National Championship Game against Oregon at Cowboys stadium. Electric atmosphere and, of course, a great result. So much joy at the end of that game. I bumped into Oregon fans at the airport the next day and they did not look happy. Also remember the couple, one decked out in purple from head to toe with TCU jersey, hat, etc and the other in Michigan stuff --- they just looked foolish.
My dad watched after the game to see what he would say but he was never on so you didn't miss anything.
I did see part of the Playoff Roundtable on sunday and May did explain why he thought OSU had a good win (i think it was in the context as to why he didnt have teams jump OSU). He pointed out that it was a hostile environment, bye week for Wisc, etc. I didnt see the who show, so not sure if he otherwise said anything negative about the Bucks.
Driving from NYC to Vermont for thanksgiving (leaving on Weds), but i will be driving back Friday afternoon specifically so that i can watch the game in peace on my 65" 4K TV at home. Too many non-football fans at thanksgiving, chaos, a couple of UM grads and TVs that are not an acceptable size, so i feel your pain! Proper sports bar seems like the way to go for you; good luck!
The Bucks got punched in the mouth . . . hard, but came back strong when it counted. OSU was playing a tough team in a hostile environment coming off of a tough loss with an extra week to prepare. They took their best shot and came out on top. I couldn't be happier (though that first half was painful to watch!!
The real freaking tragedy is that Harbaugh gets more forum topics on this site than Urban.
All good Grateful -- miss the TIMH posts, but obviously enjoying the hell out of the Buckeyes.
Good Luck to Danny Clark. A class act; we should all wish him nothing but success. I hope he finds a good fit at a great school.
I hope that there is more of this - i like OSU as an underdog.
As an aside, the BTN continues to be a half-assed clownshow -- amateur hour. And i would include Stanley Jackson in that group. Most of their personalities are unwatchable. Only reason i ever watch the BTN is to see OSU play. Robert Smith is a notable exception; I think he is first-rate.
Here is an example of Stanley Jackson's idiocy (JT Barrett accounts for 7 TDs; 349 yards of total offense - Jackson: A- because he had a pick six; "he's lucky he had 7 TD - 5 TDs and its a B+"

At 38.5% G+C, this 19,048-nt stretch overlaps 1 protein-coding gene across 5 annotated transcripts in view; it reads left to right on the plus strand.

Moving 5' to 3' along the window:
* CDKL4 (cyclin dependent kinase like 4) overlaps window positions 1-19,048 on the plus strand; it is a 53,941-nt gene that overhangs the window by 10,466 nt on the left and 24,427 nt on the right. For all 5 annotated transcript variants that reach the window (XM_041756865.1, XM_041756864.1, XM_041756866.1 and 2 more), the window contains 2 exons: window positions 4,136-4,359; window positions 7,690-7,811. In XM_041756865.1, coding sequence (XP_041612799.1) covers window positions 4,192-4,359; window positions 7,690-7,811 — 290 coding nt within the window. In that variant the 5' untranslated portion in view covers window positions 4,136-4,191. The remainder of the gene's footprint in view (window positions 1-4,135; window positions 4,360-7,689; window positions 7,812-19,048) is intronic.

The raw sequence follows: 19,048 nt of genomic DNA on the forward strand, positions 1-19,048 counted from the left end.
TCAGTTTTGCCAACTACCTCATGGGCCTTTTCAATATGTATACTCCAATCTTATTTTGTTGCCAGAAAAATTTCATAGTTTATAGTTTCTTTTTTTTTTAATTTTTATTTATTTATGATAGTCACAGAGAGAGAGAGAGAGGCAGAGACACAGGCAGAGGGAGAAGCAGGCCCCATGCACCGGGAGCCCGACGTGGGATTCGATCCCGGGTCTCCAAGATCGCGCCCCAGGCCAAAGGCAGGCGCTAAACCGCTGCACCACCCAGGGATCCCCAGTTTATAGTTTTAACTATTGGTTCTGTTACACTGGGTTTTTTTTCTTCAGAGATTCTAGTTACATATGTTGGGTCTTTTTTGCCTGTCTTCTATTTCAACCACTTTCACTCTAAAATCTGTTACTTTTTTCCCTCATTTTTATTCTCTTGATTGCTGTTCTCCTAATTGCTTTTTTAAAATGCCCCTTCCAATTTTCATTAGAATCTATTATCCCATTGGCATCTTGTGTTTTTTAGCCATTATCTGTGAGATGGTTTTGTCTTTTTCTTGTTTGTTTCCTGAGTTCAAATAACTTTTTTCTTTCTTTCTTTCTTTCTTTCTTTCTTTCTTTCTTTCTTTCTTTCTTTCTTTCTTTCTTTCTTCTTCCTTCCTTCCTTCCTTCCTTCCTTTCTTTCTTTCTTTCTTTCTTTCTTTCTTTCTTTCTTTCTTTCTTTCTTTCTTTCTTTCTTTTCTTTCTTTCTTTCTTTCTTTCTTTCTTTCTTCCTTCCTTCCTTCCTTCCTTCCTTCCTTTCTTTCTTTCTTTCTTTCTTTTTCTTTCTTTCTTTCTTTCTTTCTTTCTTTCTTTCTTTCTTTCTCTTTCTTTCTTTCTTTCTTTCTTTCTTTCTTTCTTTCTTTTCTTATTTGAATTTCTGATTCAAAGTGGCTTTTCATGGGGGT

Here is a thread on an Oklahoma site about OSU fans. Interesting read. Starts off with a post describing OSU fans as "mouthy, obnoxious, confrontational and generally unpleasant." But the poster then asked for comments to see if the poor behavior was representative of the fan base or just some bad apples. Many good posts followed with reasonable analysis (e.g., any big fan base will have some bad apples, traveling fans are usually great, OSU fans were generally good). I do cringe when i've seen some of the bad behavior by our fan base. It was nice to see that most of the reports involved OSU fans who acted with class.
4. Lovie Smith
7. Kevin Wilson
12. Claeys (i'll be honest - i had to look him up)
I liked this exchange- - thought the response is an accurate appraisal of the disparity in talent between UM and OSU
These fellers in Ohio might be kinda good. Amazing what a team of 5 Star recruits can do
Like having a whole team made of Peppers, Evans, Rashan Gary, et al
And this one:
Ohio F**king State is a
Ohio F**king State is a machine.
Oh, and the Big 12 sucks.
Jesus. OSU is just gonna reload every year. Like 12 wins is a bad year for them. Unbelivable.
Osu plays with a speed and tenacity that I just don't see in our team yet. God I hate them so much
On the catch:
Jesus. Only an OSU player
Jesus. Only an OSU player would make that catch. I cannot f**king stand that god forsaken football program.
Well, you can dream - -
I hate OSU. I cannot wait for Michigan to be as good as they are. It is just crazy.
Thanks! It was fun to go dig up posters, shirts, articles etc. Brings back memories.
Decided to do one today to see if anyone is still checking out this thread!
On July 28, 1979, the last great World Series of Rock show was held at Cleveland Municipal Stadium. It featured the following lineup: